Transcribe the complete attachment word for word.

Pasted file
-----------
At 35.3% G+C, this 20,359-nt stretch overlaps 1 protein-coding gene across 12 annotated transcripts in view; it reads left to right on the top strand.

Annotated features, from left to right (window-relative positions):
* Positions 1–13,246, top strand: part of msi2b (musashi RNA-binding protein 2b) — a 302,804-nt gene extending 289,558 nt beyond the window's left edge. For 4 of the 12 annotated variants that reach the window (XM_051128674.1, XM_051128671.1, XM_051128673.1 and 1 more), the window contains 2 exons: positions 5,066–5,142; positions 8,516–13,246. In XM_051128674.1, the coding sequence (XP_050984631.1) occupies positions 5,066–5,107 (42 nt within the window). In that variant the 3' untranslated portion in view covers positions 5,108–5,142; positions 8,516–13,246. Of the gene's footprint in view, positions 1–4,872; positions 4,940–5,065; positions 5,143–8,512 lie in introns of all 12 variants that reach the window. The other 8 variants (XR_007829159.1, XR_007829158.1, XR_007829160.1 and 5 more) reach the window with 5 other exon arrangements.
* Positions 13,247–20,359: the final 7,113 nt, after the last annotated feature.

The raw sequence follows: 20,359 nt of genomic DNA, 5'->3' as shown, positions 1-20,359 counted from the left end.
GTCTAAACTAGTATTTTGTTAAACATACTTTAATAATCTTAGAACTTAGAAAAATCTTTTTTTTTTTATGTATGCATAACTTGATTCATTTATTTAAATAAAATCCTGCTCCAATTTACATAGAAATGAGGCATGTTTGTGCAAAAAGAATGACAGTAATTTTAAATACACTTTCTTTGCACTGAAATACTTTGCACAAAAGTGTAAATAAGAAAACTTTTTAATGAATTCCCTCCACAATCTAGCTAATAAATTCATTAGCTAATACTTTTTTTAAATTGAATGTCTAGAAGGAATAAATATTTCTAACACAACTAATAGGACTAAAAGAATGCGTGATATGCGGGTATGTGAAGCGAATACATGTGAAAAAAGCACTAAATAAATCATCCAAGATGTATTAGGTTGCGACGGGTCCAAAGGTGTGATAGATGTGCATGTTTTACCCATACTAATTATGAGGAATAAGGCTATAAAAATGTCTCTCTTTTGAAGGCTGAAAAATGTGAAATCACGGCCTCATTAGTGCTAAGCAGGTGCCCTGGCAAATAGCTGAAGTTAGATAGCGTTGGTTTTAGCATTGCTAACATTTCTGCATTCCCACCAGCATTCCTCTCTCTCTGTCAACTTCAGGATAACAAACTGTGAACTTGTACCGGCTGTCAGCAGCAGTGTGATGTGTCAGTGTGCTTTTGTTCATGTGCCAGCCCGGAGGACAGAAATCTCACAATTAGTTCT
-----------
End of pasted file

At 35.3% G+C, this 20,359-nt stretch overlaps 1 protein-coding gene across 12 annotated transcripts in view; it reads left to right on the top strand.

Annotated features, from left to right (window-relative positions):
* Positions 1–13,246, top strand: part of msi2b (musashi RNA-binding protein 2b) — a 302,804-nt gene extending 289,558 nt beyond the window's left edge. For 4 of the 12 annotated variants that reach the window (XM_051128674.1, XM_051128671.1, XM_051128673.1 and 1 more), the window contains 2 exons: positions 5,066–5,142; positions 8,516–13,246. In XM_051128674.1, the coding sequence (XP_050984631.1) occupies positions 5,066–5,107 (42 nt within the window). In that variant the 3' untranslated portion in view covers positions 5,108–5,142; positions 8,516–13,246. Of the gene's footprint in view, positions 1–4,872; positions 4,940–5,065; positions 5,143–8,512 lie in introns of all 12 variants that reach the window. The other 8 variants (XR_007829159.1, XR_007829158.1, XR_007829160.1 and 5 more) reach the window with 5 other exon arrangements.
* Positions 13,247–20,359: the final 7,113 nt, after the last annotated feature.

The raw sequence follows: 20,359 nt of genomic DNA, 5'->3' as shown, positions 1-20,359 counted from the left end.
GTCTAAACTAGTATTTTGTTAAACATACTTTAATAATCTTAGAACTTAGAAAAATCTTTTTTTTTTTATGTATGCATAACTTGATTCATTTATTTAAATAAAATCCTGCTCCAATTTACATAGAAATGAGGCATGTTTGTGCAAAAAGAATGACAGTAATTTTAAATACACTTTCTTTGCACTGAAATACTTTGCACAAAAGTGTAAATAAGAAAACTTTTTAATGAATTCCCTCCACAATCTAGCTAATAAATTCATTAGCTAATACTTTTTTTAAATTGAATGTCTAGAAGGAATAAATATTTCTAACACAACTAATAGGACTAAAAGAATGCGTGATATGCGGGTATGTGAAGCGAATACATGTGAAAAAAGCACTAAATAAATCATCCAAGATGTATTAGGTTGCGACGGGTCCAAAGGTGTGATAGATGTGCATGTTTTACCCATACTAATTATGAGGAATAAGGCTATAAAAATGTCTCTCTTTTGAAGGCTGAAAAATGTGAAATCACGGCCTCATTAGTGCTAAGCAGGTGCCCTGGCAAATAGCTGAAGTTAGATAGCGTTGGTTTTAGCATTGCTAACATTTCTGCATTCCCACCAGCATTCCTCTCTCTCTGTCAACTTCAGGATAACAAACTGTGAACTTGTACCGGCTGTCAGCAGCAGTGTGATGTGTCAGTGTGCTTTTGTTCATGTGCCAGCCCGGAGGACAGAAATCTCACAATTAGTTCT